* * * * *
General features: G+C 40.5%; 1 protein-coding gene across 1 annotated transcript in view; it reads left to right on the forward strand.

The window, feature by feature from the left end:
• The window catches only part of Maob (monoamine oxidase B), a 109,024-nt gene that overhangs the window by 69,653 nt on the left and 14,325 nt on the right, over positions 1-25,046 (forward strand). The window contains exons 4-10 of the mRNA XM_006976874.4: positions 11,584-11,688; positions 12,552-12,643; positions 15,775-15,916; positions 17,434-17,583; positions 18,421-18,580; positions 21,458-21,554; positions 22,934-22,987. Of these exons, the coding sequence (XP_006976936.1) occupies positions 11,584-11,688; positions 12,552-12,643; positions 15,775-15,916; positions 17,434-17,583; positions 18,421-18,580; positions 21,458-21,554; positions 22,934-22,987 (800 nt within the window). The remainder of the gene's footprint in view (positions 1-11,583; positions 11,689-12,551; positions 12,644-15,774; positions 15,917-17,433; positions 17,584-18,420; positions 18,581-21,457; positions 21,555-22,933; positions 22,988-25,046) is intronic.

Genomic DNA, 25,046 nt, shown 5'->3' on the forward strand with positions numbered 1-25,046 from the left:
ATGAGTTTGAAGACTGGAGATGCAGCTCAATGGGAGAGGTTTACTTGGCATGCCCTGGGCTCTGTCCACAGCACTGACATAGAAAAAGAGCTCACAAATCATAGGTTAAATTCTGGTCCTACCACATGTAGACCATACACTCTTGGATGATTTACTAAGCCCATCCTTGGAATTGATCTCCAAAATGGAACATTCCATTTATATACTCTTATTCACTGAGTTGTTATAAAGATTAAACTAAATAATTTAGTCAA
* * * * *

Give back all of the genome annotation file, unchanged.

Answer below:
General features: G+C 40.5%; 1 protein-coding gene across 1 annotated transcript in view; it reads left to right on the forward strand.

The window, feature by feature from the left end:
• The window catches only part of Maob (monoamine oxidase B), a 109,024-nt gene that overhangs the window by 69,653 nt on the left and 14,325 nt on the right, over positions 1-25,046 (forward strand). The window contains exons 4-10 of the mRNA XM_006976874.4: positions 11,584-11,688; positions 12,552-12,643; positions 15,775-15,916; positions 17,434-17,583; positions 18,421-18,580; positions 21,458-21,554; positions 22,934-22,987. Of these exons, the coding sequence (XP_006976936.1) occupies positions 11,584-11,688; positions 12,552-12,643; positions 15,775-15,916; positions 17,434-17,583; positions 18,421-18,580; positions 21,458-21,554; positions 22,934-22,987 (800 nt within the window). The remainder of the gene's footprint in view (positions 1-11,583; positions 11,689-12,551; positions 12,644-15,774; positions 15,917-17,433; positions 17,584-18,420; positions 18,581-21,457; positions 21,555-22,933; positions 22,988-25,046) is intronic.

Genomic DNA, 25,046 nt, shown 5'->3' on the forward strand with positions numbered 1-25,046 from the left:
ATGAGTTTGAAGACTGGAGATGCAGCTCAATGGGAGAGGTTTACTTGGCATGCCCTGGGCTCTGTCCACAGCACTGACATAGAAAAAGAGCTCACAAATCATAGGTTAAATTCTGGTCCTACCACATGTAGACCATACACTCTTGGATGATTTACTAAGCCCATCCTTGGAATTGATCTCCAAAATGGAACATTCCATTTATATACTCTTATTCACTGAGTTGTTATAAAGATTAAACTAAATAATTTAGTCAA